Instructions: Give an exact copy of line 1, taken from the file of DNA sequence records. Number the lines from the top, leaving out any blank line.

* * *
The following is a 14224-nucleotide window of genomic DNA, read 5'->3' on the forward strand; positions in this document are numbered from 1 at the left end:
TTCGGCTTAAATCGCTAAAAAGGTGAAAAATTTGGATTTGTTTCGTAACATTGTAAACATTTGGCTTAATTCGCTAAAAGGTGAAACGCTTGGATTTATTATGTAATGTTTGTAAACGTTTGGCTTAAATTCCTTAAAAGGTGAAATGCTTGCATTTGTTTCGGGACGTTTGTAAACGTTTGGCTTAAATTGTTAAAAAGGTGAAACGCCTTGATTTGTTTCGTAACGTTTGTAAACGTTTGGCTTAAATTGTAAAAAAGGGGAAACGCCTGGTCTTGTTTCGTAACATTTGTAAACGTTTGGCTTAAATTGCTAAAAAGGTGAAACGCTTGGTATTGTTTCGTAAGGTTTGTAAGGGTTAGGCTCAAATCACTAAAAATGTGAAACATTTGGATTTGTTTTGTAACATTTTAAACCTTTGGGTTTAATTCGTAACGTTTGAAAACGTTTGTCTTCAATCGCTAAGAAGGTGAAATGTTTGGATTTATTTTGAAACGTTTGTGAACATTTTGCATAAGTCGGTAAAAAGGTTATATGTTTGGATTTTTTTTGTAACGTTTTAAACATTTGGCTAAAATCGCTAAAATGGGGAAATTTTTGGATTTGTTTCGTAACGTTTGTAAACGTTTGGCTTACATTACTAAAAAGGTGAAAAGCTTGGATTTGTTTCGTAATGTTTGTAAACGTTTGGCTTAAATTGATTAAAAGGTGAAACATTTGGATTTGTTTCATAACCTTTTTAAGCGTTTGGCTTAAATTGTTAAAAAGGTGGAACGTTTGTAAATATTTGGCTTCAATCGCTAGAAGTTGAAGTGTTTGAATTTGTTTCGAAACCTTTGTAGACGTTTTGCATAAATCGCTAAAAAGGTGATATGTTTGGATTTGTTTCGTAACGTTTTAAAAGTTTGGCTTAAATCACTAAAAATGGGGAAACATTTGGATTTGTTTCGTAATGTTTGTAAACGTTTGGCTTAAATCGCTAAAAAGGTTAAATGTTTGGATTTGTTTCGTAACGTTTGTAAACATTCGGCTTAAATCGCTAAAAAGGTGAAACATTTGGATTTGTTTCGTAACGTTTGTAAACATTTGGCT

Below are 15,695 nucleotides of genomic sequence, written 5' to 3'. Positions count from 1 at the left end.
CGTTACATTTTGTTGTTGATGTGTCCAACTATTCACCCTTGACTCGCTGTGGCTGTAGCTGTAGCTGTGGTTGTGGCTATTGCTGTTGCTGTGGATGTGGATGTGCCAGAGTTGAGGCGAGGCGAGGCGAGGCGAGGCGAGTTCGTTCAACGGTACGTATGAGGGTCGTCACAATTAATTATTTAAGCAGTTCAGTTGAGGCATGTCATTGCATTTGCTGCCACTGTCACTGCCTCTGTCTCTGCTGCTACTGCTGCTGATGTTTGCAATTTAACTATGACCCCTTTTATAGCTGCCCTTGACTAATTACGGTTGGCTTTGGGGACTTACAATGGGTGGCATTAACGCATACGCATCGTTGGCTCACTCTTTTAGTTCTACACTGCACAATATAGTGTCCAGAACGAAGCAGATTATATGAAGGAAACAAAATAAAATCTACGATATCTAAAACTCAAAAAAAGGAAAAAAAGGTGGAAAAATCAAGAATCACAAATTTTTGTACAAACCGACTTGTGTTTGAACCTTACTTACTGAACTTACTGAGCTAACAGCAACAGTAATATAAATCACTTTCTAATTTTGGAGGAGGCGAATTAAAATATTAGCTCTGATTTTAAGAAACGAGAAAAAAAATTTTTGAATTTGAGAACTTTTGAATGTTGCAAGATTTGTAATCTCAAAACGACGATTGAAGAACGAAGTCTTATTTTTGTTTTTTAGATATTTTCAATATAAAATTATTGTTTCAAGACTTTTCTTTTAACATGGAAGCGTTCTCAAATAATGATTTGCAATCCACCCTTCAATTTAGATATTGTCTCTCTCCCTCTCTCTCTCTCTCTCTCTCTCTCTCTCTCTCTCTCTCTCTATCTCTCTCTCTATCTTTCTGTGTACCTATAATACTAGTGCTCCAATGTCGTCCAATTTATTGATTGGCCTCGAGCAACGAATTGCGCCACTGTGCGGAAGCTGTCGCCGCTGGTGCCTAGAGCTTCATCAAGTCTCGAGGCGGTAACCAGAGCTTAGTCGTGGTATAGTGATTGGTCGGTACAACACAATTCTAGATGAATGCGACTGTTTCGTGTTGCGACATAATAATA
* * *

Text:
The following is a 14224-nucleotide window of genomic DNA, read 5'->3' on the forward strand; positions in this document are numbered from 1 at the left end: